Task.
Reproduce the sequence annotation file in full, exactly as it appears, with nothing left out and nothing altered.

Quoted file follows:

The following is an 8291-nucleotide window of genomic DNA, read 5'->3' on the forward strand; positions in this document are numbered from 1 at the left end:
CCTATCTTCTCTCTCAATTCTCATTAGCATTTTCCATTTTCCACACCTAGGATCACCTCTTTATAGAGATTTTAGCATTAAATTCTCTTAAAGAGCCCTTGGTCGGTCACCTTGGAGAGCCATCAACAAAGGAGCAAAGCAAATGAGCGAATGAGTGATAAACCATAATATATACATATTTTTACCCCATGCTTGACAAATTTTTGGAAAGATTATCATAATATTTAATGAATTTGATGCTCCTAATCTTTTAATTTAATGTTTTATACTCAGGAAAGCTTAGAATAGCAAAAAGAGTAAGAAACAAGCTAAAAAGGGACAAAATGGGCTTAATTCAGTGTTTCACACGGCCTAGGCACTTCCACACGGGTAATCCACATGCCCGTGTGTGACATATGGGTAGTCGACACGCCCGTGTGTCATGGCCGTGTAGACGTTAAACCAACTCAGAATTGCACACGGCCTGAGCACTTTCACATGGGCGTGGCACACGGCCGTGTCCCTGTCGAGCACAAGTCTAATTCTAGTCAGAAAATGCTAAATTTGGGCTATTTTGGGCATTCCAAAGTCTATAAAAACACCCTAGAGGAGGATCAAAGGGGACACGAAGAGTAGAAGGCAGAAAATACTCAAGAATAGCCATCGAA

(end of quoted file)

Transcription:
The following is an 8291-nucleotide window of genomic DNA, read 5'->3' on the forward strand; positions in this document are numbered from 1 at the left end:
CCTATCTTCTCTCTCAATTCTCATTAGCATTTTCCATTTTCCACACCTAGGATCACCTCTTTATAGAGATTTTAGCATTAAATTCTCTTAAAGAGCCCTTGGTCGGTCACCTTGGAGAGCCATCAACAAAGGAGCAAAGCAAATGAGCGAATGAGTGATAAACCATAATATATACATATTTTTACCCCATGCTTGACAAATTTTTGGAAAGATTATCATAATATTTAATGAATTTGATGCTCCTAATCTTTTAATTTAATGTTTTATACTCAGGAAAGCTTAGAATAGCAAAAAGAGTAAGAAACAAGCTAAAAAGGGACAAAATGGGCTTAATTCAGTGTTTCACACGGCCTAGGCACTTCCACACGGGTAATCCACATGCCCGTGTGTGACATATGGGTAGTCGACACGCCCGTGTGTCATGGCCGTGTAGACGTTAAACCAACTCAGAATTGCACACGGCCTGAGCACTTTCACATGGGCGTGGCACACGGCCGTGTCCCTGTCGAGCACAAGTCTAATTCTAGTCAGAAAATGCTAAATTTGGGCTATTTTGGGCATTCCAAAGTCTATAAAAACACCCTAGAGGAGGATCAAAGGGGACACGAAGAGTAGAAGGCAGAAAATACTCAAGAATAGCCATCGAA